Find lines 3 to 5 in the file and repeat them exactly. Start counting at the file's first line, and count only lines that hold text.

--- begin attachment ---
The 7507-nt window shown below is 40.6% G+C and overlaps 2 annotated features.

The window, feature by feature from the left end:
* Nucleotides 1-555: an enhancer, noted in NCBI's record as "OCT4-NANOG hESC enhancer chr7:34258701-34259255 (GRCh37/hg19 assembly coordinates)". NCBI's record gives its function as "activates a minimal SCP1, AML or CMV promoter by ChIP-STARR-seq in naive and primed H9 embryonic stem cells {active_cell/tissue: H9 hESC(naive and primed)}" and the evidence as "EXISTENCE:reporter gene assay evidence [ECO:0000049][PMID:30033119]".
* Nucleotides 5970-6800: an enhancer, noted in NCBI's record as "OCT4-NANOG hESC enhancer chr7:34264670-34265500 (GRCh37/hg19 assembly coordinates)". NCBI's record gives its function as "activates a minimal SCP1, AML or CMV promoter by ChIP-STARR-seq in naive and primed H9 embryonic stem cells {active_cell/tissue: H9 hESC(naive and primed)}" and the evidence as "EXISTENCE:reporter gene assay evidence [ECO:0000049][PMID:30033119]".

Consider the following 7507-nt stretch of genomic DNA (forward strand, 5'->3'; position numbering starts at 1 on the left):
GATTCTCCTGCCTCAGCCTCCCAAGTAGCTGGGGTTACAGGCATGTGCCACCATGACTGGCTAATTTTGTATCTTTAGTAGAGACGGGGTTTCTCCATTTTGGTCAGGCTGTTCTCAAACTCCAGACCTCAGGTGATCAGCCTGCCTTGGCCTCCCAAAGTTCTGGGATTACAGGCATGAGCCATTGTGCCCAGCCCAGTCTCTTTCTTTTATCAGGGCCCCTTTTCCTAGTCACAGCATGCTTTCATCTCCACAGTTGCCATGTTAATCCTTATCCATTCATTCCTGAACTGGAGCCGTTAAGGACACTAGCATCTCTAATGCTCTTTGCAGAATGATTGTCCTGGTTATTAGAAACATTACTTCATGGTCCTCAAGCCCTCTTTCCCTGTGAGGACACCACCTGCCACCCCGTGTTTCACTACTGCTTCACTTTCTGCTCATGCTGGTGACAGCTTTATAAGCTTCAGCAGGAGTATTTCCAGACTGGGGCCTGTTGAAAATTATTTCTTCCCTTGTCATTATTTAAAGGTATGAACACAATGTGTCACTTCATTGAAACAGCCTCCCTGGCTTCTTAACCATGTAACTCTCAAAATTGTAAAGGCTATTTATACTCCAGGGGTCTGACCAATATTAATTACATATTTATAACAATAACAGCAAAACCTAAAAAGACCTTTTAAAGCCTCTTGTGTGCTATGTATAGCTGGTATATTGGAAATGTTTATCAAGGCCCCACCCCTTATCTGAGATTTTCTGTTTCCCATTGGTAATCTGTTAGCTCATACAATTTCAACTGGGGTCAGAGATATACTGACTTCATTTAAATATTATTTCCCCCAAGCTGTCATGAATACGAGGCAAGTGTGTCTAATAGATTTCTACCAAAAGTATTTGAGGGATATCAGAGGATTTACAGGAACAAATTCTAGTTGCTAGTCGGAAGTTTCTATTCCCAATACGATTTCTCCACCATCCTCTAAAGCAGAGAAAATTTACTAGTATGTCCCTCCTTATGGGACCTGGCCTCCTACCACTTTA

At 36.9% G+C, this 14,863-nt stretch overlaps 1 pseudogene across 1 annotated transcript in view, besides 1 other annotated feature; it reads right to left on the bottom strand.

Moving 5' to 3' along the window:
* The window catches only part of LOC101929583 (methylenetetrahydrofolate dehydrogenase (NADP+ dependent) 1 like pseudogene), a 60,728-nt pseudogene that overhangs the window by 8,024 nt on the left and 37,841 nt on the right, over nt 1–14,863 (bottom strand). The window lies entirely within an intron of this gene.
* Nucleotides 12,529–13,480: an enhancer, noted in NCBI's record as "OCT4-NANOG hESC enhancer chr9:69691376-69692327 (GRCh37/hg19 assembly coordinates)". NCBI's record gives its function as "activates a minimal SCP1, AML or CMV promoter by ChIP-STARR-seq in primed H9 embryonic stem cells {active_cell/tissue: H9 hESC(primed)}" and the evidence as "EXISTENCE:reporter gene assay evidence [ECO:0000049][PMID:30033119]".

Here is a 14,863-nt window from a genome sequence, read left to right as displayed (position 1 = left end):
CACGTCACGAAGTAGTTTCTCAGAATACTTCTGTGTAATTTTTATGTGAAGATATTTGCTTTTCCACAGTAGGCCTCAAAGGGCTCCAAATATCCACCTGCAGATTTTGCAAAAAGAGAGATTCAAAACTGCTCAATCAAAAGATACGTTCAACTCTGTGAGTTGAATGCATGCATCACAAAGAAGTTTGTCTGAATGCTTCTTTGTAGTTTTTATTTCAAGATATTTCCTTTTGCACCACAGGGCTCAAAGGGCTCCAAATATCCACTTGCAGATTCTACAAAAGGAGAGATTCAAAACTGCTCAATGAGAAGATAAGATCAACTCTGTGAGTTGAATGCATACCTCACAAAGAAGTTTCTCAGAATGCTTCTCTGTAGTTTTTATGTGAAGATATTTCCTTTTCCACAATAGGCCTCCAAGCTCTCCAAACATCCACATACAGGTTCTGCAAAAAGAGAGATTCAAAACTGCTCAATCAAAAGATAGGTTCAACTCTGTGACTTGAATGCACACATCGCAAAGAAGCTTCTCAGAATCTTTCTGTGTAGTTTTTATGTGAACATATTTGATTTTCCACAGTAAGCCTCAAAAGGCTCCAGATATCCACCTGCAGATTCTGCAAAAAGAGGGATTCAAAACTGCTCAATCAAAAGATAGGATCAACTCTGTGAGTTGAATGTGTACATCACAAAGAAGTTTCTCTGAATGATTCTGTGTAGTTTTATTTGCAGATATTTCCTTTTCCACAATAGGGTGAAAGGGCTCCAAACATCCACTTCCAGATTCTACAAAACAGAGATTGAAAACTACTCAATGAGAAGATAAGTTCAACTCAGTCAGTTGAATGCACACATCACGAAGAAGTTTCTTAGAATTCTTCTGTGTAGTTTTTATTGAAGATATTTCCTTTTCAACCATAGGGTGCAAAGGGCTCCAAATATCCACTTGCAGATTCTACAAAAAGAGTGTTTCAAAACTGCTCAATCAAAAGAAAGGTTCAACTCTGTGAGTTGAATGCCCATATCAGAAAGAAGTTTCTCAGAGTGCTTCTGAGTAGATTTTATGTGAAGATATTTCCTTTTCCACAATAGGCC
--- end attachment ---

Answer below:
* Nucleotides 1-555: an enhancer, noted in NCBI's record as "OCT4-NANOG hESC enhancer chr7:34258701-34259255 (GRCh37/hg19 assembly coordinates)". NCBI's record gives its function as "activates a minimal SCP1, AML or CMV promoter by ChIP-STARR-seq in naive and primed H9 embryonic stem cells {active_cell/tissue: H9 hESC(naive and primed)}" and the evidence as "EXISTENCE:reporter gene assay evidence [ECO:0000049][PMID:30033119]".
* Nucleotides 5970-6800: an enhancer, noted in NCBI's record as "OCT4-NANOG hESC enhancer chr7:34264670-34265500 (GRCh37/hg19 assembly coordinates)". NCBI's record gives its function as "activates a minimal SCP1, AML or CMV promoter by ChIP-STARR-seq in naive and primed H9 embryonic stem cells {active_cell/tissue: H9 hESC(naive and primed)}" and the evidence as "EXISTENCE:reporter gene assay evidence [ECO:0000049][PMID:30033119]".

Consider the following 7507-nt stretch of genomic DNA (forward strand, 5'->3'; position numbering starts at 1 on the left):